A Googley Way to Collect Info

This past summer at the Google Teacher Academy, I learned of an efficient way to collect student info or even create quick surveys. It's all via Google Docs, specifically the Spreadsheet function. My own knowledge of spreadsheets is woefully inadequate, since I am math-challenged. But this is just populating lists and cells, which I actually do understand! Here's how to create a web-based form from a spreadsheet:

So here's how I use a Google Docs form in my classroom. At the beginning of the year, I need the following information from my students:
  • Name (i.e., what they prefer to be called, NOT what the computer spits out)
  • Email address (i.e., an email address they actually prefer to use to contact a teacher)
  • Blog address (because each one of my students has his/her own Blogger weblog)
The beauty of this form is that because it is online, any link in an individual cell becomes "live", meaning, I can click on the web address next to my student's name and it will take me to the student's blog.

And here's what my form looks like (scroll to see the input fields):

Managing All of Those Bookmarks

Organizing Favorites in Internet Explorer 6>Image via WikipediaAs a classroom teacher and a person who's logged on to many different computers in the course of one day, access to my browser's bookmarks had become a challenging mess. For various reasons, I might not have my laptop with me and instead be forced to use the classroom desktop computer. Or, at home, I might be working on an entirely different computer, perhaps a Mac. What if I needed access to a video or online newspaper article that I found at home and wanted to share with my students or colleagues?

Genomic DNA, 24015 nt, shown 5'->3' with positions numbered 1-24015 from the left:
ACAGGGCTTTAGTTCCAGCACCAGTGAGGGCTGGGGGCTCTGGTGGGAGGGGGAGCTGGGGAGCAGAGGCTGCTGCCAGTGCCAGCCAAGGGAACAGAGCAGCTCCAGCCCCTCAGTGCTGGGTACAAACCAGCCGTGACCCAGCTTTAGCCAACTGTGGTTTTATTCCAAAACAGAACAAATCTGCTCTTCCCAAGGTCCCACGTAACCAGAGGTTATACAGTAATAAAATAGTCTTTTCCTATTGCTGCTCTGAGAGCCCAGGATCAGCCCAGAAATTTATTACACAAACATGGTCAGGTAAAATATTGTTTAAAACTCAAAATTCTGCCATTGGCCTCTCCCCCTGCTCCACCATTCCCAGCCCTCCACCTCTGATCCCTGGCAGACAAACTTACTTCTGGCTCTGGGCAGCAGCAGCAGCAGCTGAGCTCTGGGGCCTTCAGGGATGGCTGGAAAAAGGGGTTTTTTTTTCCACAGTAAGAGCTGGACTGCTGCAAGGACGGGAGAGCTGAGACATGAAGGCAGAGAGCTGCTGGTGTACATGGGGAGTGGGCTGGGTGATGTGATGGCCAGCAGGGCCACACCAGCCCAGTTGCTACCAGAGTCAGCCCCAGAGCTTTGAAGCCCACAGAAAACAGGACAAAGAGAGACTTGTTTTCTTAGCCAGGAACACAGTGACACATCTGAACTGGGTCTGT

How can a teacher keep all of his/her bookmarks organized and in a centralized place? One of my colleagues just emails links to himself. But he receives so many emails on a daily basis that it becomes difficult to locate the original email in his inbox! Others lose all of their precious bookmarks every year when the IT staff re-clones computers. For me, the solution I've found is something called "social bookmarking".